- Having a zero alcohol/drug use policy at work;
- Providing health education programs for the community and our workforce; and
- Investing in infrastructure to support the health of communities and to alleviate the burden on communities caused by our actions.
One of our key challenges regarding human rights is ensuring our policy is integrated throughout our global operations, and we have created numerous methods to first instill compliance and then identify incidents of non-compliance.
Human Rights Training
We offer a 45-minute human rights course to managers and professional employees that educates them about the human rights principles of the United Nations Global Compact and emphasizes that all actions taken on behalf of the company must respect and support human rights.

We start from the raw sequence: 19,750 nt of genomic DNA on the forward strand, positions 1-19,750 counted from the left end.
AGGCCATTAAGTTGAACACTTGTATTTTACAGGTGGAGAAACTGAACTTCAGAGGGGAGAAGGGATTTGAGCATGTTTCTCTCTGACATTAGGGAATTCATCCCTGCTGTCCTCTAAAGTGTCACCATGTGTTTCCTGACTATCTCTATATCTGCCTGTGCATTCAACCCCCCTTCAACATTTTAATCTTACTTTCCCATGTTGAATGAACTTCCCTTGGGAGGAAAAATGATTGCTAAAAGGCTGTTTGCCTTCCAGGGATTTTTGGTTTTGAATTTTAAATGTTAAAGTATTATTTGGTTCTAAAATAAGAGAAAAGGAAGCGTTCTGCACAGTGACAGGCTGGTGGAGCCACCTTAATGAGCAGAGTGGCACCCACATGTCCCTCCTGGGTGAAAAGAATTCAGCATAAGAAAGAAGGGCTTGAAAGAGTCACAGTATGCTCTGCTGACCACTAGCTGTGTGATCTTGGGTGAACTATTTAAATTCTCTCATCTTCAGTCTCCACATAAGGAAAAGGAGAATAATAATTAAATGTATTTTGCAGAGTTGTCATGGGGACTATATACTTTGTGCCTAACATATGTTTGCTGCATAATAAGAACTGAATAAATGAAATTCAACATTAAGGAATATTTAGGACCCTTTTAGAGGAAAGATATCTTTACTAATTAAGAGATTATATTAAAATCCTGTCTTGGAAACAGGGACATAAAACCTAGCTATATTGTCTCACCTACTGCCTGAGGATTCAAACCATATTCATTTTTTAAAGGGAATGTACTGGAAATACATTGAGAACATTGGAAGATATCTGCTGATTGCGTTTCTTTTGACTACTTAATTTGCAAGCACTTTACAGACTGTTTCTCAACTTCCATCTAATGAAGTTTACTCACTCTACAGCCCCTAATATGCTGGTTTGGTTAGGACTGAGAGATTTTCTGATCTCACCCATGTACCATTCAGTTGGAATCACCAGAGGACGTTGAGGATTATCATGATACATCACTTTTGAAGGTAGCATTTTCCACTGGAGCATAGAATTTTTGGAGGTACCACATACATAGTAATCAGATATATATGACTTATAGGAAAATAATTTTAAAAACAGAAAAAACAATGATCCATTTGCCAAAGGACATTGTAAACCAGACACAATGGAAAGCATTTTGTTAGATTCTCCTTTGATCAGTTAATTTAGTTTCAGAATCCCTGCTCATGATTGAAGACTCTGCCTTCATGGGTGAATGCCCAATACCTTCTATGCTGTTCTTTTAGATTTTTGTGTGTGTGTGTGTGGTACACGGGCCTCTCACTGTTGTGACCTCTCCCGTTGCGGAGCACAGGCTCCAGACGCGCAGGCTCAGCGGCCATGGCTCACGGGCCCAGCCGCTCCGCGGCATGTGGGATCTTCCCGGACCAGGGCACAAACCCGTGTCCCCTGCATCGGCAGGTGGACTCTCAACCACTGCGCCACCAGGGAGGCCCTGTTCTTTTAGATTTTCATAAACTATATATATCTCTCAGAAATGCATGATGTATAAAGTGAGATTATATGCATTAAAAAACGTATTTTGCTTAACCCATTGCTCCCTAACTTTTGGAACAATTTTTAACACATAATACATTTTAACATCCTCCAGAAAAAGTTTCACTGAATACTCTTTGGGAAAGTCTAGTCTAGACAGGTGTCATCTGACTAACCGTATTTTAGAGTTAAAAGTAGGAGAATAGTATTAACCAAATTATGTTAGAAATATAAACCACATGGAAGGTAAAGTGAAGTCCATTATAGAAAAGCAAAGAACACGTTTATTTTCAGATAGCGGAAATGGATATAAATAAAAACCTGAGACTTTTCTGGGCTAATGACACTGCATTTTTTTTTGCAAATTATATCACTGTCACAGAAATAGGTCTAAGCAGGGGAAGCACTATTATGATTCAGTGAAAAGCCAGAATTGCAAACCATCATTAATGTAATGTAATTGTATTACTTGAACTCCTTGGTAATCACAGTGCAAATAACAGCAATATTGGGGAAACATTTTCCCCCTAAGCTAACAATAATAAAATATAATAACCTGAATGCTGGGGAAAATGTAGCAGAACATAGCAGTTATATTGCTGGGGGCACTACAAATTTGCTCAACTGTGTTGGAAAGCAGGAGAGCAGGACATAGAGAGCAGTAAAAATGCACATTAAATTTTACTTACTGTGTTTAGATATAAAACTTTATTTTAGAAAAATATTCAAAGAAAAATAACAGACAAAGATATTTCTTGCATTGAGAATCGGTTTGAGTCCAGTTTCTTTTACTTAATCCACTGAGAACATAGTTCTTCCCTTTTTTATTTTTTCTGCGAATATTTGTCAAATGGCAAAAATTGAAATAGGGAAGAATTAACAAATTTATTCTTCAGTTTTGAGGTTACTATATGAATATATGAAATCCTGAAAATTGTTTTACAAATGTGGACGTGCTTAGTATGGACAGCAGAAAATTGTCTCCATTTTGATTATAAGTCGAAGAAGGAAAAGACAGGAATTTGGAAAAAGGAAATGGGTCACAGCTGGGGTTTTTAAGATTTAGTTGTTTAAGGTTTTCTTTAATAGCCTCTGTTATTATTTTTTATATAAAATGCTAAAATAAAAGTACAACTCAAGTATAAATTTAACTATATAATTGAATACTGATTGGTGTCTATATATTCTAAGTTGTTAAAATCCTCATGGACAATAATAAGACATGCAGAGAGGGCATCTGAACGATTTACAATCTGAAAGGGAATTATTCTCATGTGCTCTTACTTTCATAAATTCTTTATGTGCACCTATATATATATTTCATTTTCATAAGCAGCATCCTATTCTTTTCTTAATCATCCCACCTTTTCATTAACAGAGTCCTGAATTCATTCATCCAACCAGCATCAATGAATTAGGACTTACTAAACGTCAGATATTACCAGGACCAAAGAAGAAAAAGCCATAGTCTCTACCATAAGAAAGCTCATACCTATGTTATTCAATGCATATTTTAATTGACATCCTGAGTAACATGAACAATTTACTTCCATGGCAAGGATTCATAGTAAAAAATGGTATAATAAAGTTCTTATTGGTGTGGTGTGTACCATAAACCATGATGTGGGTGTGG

The course consists of the following lessons:
- Global business standards of the United Nations Global Compact and its fundamental principles;
- Equality of opportunity and non-discriminatory treatment;
- The need to ensure company policies and business processes—such as recruitment, termination, pay, promotion, and training—are non-discriminatory;
- The rights of employees to fair working conditions;
- Recognition of, and respect for, the rights of the local communities in which we operate; and
- Third-party management and our responsibility to ensure that our business partners share our respect for human rights and compliance with global laws and regulations governing protection of the environment, occupational health and safety, and labor and employment practices.
More than 5,800 employees have completed the course since its initial deployment in late 2010.